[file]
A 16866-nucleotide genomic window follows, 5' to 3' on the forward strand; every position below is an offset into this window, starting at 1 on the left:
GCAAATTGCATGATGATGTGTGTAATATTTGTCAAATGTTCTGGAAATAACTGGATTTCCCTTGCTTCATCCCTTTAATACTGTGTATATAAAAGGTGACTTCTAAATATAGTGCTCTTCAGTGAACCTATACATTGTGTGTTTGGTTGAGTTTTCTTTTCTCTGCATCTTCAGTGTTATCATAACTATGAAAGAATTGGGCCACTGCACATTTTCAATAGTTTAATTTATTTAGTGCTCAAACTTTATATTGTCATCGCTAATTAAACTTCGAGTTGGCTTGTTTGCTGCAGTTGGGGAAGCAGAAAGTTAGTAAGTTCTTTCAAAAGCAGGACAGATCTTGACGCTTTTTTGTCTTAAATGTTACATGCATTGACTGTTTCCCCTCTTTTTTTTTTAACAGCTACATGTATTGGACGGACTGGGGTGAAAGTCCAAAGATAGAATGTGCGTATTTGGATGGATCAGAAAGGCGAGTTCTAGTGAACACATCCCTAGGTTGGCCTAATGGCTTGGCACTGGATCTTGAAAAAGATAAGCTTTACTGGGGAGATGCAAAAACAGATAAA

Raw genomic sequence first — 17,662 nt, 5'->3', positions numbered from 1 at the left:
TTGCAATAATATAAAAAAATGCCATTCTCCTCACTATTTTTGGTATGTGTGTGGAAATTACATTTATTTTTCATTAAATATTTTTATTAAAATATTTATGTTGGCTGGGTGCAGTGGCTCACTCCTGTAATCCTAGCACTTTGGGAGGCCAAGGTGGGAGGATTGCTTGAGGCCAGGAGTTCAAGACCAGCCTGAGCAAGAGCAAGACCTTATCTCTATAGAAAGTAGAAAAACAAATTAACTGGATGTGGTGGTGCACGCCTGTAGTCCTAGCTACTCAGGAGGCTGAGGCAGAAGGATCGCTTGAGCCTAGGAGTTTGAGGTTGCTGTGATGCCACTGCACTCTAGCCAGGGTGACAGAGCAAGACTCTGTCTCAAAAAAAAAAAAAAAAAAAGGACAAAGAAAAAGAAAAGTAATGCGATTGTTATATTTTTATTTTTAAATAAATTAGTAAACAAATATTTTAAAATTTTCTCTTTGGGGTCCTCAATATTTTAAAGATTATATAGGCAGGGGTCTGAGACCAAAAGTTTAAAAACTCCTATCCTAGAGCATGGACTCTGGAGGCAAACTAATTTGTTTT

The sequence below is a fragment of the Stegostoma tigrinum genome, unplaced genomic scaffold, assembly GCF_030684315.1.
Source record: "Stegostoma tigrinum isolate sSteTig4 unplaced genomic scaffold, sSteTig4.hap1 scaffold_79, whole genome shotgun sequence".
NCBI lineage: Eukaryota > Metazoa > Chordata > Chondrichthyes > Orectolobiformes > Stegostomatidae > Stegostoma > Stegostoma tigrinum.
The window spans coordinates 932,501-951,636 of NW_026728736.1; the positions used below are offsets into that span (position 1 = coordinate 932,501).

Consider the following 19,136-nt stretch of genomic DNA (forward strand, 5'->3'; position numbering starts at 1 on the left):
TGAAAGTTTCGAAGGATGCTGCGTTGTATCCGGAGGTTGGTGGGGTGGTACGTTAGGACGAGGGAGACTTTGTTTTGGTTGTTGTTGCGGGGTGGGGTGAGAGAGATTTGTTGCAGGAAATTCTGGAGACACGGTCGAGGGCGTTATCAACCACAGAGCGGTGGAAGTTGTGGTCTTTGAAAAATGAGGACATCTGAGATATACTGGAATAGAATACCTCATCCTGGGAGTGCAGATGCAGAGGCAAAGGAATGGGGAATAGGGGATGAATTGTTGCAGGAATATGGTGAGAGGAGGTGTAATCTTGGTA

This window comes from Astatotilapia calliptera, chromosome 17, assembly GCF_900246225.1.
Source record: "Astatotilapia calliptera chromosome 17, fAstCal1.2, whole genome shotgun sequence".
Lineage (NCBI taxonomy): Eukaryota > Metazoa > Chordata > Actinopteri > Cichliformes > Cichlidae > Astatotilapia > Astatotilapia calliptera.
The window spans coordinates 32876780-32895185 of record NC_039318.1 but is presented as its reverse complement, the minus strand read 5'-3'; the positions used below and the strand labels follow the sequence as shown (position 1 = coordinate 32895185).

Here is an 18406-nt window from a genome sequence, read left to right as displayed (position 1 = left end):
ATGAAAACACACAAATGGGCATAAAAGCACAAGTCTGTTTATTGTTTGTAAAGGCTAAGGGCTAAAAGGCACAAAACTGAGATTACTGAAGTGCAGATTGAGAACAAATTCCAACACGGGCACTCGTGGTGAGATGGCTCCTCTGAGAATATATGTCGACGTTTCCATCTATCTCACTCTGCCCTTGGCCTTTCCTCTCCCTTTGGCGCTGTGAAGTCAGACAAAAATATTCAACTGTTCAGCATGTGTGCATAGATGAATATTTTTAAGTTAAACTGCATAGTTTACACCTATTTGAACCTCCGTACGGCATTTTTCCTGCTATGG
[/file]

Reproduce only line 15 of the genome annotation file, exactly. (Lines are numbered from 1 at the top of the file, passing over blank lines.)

Here is an 18406-nt window from a genome sequence, read left to right as displayed (position 1 = left end):